The main concern in E-Voting is to protect the user's identity preserving the transparency and integrity of data while preventing the duplication or manipulation of votes in any way by any external factor. To solve the problem of identity, Ethereum provides a different set of hash values or unique keys to users in the network through which it is almost impossible to identify the individual. The transactions done in the Ethereum network can be viewed by everyone and validated, introducing transparency into the system. To maintain the integrity of the data, the data is not stored in a particular location but is spread across the network which acts as a distributed database making the data immutable and very difficult to manipulate. Through this process, the integrity of the data is maintained. For the process of voting each voter must be provided an Ethereum wallet with its unique key holding a limited amount of ether that will be used to vote for the candidate and the smart contract validates and verifies the voters as well their casted vote.
Figure 2 shows the smart contract written in Solidity language. We have used two candidates who have participated in the election out of which, only one can win. The voters are validated using a set of conditions and then provided a right to vote for their candidate.
To prevent the duplication of votes, we have used a HashMap data structure. Whenever a user casts a vote, their wallet's unique ID is stored in the HashMap as a key with its value set to true denoting that the user has already cast a vote. If the same user with a similar wallet ID decides to re-cast their vote in the future, they would simply be denied to do so, thus preventing the duplication of votes to some extent. The application is tested on the test network called Metamask. Metamask provides several networks the one used in the project is custom RPC but for final deployment, it should be deployed in the main network. For testing, we created a database of over 50 people ranging across multiple age groups, designations (student, professors, assistant professors), and departments from our college. The purpose of this database was to serve as the voter data for the election of the Head - of - the department for Electronics and Communication Engineering department. In this election, people were provided with their own Ethereum wallets and a limited amount of ether in them for voting purposes. A user would show up at the voting room and connect their Ethereum wallet to the web application. The smart contract would verify the details of the user stored in the database and provide the right to vote only if the user's data satisfied all the parameters shown in the figure below.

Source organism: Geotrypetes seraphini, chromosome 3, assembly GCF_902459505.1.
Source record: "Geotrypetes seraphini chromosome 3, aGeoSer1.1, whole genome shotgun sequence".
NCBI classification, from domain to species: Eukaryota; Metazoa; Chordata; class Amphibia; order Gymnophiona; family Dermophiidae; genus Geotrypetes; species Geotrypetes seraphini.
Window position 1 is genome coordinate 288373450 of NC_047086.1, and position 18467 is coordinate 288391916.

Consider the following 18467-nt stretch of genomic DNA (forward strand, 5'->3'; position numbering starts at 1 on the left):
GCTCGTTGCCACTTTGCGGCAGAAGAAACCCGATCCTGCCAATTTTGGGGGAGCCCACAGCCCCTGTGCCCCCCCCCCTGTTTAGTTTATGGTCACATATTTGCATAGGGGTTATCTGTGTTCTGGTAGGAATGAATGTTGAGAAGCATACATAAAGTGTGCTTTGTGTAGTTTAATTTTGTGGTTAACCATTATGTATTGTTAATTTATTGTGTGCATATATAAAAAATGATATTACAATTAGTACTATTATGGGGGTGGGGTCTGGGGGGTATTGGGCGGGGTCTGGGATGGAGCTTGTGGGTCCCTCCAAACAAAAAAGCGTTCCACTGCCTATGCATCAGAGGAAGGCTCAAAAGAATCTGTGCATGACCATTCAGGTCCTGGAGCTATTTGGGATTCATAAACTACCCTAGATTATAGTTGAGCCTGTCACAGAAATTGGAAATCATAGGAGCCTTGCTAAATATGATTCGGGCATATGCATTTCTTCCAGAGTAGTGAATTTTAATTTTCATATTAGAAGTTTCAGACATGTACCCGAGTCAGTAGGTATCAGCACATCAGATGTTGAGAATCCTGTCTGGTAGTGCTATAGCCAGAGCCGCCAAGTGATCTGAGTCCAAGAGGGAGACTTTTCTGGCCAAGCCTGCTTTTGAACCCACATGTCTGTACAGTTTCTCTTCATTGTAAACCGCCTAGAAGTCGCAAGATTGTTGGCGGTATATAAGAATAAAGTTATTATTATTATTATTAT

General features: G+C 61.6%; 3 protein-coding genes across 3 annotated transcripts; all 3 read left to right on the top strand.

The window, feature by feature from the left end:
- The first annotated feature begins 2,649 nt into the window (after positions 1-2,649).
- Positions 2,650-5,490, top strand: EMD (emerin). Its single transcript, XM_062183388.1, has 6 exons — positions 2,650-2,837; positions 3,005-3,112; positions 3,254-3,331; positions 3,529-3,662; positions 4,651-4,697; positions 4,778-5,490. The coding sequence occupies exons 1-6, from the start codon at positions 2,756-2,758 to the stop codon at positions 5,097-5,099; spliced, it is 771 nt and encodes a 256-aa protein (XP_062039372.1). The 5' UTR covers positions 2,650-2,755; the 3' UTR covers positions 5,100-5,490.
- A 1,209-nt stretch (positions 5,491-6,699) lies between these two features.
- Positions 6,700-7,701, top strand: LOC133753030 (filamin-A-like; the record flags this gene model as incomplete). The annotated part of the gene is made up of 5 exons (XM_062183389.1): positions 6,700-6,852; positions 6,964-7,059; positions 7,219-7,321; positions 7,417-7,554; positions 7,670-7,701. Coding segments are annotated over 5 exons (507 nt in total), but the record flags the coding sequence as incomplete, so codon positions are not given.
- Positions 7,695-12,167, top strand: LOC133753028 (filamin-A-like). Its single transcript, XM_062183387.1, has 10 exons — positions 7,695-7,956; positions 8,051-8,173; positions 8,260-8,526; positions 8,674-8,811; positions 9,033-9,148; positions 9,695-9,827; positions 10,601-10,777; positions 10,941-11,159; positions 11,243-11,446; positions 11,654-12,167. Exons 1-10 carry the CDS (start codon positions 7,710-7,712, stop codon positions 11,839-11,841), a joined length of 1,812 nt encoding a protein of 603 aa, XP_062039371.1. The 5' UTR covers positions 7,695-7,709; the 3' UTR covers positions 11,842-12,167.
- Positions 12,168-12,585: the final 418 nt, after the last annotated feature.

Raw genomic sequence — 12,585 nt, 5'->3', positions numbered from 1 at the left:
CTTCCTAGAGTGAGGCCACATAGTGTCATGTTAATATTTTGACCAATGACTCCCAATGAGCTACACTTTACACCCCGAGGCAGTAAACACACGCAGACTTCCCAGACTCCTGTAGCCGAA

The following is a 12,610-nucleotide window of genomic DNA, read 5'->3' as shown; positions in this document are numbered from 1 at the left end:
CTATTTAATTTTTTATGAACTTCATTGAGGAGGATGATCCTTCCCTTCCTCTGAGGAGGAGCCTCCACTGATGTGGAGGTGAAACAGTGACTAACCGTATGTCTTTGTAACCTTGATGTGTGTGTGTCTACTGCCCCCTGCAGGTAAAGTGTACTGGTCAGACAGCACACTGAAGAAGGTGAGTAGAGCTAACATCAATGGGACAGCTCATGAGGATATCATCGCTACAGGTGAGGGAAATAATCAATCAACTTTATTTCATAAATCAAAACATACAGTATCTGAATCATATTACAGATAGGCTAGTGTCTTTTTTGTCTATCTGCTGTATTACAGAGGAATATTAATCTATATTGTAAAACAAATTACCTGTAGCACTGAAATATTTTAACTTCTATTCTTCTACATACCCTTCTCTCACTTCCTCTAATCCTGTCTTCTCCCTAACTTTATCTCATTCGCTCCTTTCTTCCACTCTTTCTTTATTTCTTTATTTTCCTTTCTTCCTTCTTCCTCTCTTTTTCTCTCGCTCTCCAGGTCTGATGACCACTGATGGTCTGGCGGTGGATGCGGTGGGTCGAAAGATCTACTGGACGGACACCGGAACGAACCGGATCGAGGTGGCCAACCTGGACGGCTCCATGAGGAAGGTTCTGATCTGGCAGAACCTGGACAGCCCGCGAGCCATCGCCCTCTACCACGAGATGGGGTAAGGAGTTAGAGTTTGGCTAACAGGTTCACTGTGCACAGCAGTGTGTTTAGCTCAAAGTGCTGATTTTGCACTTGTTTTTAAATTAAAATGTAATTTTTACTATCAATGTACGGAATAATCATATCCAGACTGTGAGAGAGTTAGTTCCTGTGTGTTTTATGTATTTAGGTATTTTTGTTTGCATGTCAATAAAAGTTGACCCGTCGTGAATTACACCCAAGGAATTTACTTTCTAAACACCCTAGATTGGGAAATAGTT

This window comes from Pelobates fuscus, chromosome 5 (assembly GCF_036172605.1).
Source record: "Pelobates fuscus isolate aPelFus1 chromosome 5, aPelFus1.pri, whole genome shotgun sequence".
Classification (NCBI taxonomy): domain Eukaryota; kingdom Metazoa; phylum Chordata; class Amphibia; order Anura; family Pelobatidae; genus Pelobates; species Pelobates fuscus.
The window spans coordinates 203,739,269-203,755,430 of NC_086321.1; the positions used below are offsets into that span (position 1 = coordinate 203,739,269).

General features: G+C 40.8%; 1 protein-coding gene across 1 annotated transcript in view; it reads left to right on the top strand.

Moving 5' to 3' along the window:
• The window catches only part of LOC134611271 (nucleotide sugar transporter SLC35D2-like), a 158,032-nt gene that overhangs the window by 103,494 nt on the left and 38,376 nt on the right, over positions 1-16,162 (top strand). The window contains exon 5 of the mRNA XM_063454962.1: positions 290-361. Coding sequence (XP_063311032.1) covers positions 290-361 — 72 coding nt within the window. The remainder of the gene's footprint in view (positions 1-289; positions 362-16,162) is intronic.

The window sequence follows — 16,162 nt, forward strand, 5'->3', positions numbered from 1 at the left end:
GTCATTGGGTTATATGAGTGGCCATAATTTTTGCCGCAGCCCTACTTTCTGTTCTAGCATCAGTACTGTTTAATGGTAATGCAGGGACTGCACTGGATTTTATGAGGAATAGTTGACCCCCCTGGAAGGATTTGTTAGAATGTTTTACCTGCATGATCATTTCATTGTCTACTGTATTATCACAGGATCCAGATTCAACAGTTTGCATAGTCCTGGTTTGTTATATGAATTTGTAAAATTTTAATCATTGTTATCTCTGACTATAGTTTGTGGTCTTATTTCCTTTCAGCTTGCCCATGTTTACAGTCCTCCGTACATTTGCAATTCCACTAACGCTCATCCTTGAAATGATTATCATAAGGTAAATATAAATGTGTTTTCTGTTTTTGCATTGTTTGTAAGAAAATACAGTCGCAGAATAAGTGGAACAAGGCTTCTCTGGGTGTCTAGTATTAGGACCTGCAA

The figure above (figure 4) shows the user that they have successfully connected their Ethereum wallet and registered themselves as a potential voter in the ongoing elections.
To introduce an administrative authority in these elections, we have provided an 'Admin ID' (as shown in the figure above), with its own Ethereum wallet. The admin profile would be able to view the results of the ongoing elections in real-time. This administrator would be the person hosting the elections, the administrator has view-only rights to the election proceedings and in no way can manipulate or tamper with the data involved in the process of elections. At the end of the elections, the administrator can officially declare an end to the voting process and provide the final results to the candidates involved within a few minutes after the end of voting.
In figure 5, we can see that the ‘Results’ section is visible along with other options, this ‘Results’ tab is only available for the administrator and not to a voter.